SCREENWRITING NIGHT SCHOOL 101: Outlining Sucks.
I hate outlining.
I hate it, hate it, hate it.
I didn’t outline this blog post. I’m just writing from the top of my head. Sure, I’ll go back and fix some stuff. I might retrace my steps and clarify some points or add a sentence or two. Maybe this blog posts needed some more jokes. Maybe it needed more character development. Either way, I had no plan going in.
This is just some internet ramblings though. There is no narrative. Unlike a screenplay…
…You must outline...
It’s the road map to your story. You don’t get into a car without an idea of where you’re going. Ok, in LA everyone gets into their car, turns on the engine, pulls out of the driveway and then boots up the GPS for the first time five minutes into the journey. But that’s LA.
I used to not outline. My belief was that the first draft is the outline. A lot of writers call this the ‘vomit draft’. Gross, I know. But it’s a pretty accurate description. You purge a bunch of words onto 146 pages and then go back and ravage everything you did. The problem with the ‘vomit draft’ is that it takes a while to write. You might as well use that time for the real script. An outline, if done right, should take three days. Think: An act a day. You start on a Monday, finish Wednesday night, make some tweaks, show some friends or reps if you have them, and you can be going into a solid first draft by Monday! And you know the path! You know what happens in the dreaded second act! You know all the major set-piece beats you must hit! You know arcs, rug-pulls, who the killer is, where the final kiss takes place! Basically, the movie is written - you just have to put in all the pesky dialogue and informative scene descriptions.
But it’s boring. It’s not writing the movie. It’s planning the movie. Planning sucks. No one likes to plan. I’m sure most bank robbers are like ‘Can’t we just go in?!’ No, of course not. You have to be Danny Ocean.
Outlining sucks because they made you do it in school. That’s why I have a bad association with it. I didn’t do well in school.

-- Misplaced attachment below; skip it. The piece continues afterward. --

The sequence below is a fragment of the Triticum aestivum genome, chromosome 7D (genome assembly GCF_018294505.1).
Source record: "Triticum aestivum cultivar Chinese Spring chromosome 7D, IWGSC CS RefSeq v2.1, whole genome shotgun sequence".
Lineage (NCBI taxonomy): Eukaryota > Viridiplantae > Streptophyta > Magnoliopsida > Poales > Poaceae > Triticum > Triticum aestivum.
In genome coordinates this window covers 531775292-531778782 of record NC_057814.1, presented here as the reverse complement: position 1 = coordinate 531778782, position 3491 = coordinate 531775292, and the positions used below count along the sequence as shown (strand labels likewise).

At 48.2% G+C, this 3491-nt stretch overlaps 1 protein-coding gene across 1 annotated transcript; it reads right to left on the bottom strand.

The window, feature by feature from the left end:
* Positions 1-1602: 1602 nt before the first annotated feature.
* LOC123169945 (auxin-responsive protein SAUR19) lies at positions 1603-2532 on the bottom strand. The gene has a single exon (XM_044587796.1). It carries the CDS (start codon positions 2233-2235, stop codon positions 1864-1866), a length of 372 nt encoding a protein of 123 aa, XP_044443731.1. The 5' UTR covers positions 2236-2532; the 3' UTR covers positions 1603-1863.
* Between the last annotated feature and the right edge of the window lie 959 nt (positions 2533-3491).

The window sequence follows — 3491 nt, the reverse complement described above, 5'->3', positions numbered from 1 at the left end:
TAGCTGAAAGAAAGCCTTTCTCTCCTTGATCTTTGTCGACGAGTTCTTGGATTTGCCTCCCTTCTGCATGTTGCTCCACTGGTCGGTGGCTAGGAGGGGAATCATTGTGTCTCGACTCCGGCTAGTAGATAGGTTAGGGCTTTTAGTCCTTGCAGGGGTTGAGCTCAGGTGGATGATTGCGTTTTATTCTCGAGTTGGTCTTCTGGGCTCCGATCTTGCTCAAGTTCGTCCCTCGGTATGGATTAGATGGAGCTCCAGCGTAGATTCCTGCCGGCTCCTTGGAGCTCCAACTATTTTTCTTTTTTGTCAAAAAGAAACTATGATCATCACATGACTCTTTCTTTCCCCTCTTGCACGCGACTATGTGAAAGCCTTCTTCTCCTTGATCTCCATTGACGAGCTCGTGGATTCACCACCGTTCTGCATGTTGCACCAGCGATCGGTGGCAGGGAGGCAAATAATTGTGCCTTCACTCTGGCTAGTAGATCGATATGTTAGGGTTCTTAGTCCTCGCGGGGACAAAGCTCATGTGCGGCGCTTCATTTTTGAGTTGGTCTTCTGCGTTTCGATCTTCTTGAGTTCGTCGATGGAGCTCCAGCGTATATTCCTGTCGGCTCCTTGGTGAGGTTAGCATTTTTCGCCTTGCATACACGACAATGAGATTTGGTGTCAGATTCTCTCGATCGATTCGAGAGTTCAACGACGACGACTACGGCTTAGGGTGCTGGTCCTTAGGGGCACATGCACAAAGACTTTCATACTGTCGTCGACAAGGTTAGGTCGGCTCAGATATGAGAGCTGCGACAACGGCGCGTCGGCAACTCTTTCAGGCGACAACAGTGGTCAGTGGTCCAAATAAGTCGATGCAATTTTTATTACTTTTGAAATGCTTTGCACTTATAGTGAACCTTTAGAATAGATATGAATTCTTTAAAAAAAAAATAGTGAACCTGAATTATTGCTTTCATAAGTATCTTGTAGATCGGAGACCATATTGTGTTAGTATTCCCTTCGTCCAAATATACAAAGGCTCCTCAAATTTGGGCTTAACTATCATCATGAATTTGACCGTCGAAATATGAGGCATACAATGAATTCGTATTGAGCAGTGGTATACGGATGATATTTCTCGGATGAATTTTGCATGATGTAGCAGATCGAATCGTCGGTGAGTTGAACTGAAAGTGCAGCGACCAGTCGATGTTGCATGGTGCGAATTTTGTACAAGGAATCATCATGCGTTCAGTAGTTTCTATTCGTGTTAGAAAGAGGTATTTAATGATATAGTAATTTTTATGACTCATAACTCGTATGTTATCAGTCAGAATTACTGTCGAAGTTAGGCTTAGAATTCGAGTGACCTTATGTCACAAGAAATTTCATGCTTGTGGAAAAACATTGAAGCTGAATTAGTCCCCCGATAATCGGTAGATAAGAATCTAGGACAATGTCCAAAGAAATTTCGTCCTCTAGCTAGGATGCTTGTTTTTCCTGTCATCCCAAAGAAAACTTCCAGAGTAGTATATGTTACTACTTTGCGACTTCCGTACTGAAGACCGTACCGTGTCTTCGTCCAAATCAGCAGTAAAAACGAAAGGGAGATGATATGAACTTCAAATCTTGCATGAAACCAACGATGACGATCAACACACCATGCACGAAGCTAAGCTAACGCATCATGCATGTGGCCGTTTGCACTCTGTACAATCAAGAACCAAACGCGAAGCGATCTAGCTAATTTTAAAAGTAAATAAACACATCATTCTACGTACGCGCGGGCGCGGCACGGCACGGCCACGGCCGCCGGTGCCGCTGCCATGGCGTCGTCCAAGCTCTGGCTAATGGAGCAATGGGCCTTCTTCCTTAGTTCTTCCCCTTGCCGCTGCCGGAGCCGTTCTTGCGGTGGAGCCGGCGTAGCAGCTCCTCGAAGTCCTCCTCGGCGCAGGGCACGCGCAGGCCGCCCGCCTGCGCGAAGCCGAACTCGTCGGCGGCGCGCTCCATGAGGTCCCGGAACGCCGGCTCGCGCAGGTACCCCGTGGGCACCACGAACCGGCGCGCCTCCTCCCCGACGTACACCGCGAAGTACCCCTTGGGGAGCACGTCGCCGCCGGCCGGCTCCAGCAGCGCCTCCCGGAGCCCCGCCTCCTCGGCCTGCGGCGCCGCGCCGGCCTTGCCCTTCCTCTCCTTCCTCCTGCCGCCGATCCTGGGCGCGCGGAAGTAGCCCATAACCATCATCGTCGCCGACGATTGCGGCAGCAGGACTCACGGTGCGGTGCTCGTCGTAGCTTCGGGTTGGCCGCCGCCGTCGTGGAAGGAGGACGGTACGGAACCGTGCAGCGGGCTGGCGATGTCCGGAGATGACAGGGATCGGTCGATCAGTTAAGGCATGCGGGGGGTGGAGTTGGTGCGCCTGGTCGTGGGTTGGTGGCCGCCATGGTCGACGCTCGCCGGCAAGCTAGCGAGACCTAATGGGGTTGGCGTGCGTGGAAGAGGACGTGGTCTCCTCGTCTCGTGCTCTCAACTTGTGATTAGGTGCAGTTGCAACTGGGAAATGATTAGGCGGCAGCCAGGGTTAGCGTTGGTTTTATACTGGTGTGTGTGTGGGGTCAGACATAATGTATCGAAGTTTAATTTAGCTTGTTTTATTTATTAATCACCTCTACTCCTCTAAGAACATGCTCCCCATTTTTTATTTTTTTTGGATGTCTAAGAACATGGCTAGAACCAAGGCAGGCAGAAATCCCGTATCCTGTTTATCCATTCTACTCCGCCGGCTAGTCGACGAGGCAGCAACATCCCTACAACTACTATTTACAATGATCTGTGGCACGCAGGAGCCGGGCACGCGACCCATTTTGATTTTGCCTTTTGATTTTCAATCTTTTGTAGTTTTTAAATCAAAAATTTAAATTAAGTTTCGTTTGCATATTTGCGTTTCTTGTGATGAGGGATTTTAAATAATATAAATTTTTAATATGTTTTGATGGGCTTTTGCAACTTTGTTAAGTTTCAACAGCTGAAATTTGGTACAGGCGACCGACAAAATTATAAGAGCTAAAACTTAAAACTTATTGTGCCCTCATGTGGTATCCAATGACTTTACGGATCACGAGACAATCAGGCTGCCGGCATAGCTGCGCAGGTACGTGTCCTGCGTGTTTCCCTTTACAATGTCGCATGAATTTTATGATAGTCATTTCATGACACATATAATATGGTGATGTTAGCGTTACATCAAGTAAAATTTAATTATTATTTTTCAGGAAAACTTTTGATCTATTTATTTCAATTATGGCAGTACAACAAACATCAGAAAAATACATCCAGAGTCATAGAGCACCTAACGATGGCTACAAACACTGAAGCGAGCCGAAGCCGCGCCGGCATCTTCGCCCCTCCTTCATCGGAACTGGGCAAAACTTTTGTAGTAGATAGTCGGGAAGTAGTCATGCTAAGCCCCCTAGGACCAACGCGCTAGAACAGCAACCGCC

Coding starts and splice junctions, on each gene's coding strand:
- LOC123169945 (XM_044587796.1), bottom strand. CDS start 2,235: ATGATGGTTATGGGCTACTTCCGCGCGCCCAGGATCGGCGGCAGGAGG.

It’s a necessary evil. But it’s also a good tool for pitching. We all have movies we want to write, but just haven’t gotten around to the script part yet. A useful exercise is to just bang out a couple of outlines, keep them in your war chest and then refer to them when you do the pitch tour after a spec sale. You have to have other bullets in the gun. You not only have to have your next idea, you must have your next six ideas – and it’s better if they’re all fleshed out. If you’re lucky, you’ll get paid to write one of those vaporware scripts.
Screenwriting is discipline, and discipline is learned. I started off very young in my professional career and really had no formal training as a screenwriter. I didn’t go to film school, and my degree in college was not writing-based at all. Sure, I read the screenwriting books, and was lucky to work in the mailroom of a talent agency at 21. I was able to read sold specs. But I had no guidance or ‘teacher’. I was writing like a firehose with no one controlling it. Yes, I sold specs that did not begin with an outline. But do as I say, and not as I do – as the market becomes narrower, and the spec sales are getting slimmer – buyers want movies that they can make tomorrow. They don’t want movies that will require a year of development and possibly hiring other writers. You don’t want that, and they don’t want that.
Outlining sucks. But lots of stuff sucks. Like taxes. But you gotta do ‘em.
So, save your receipts.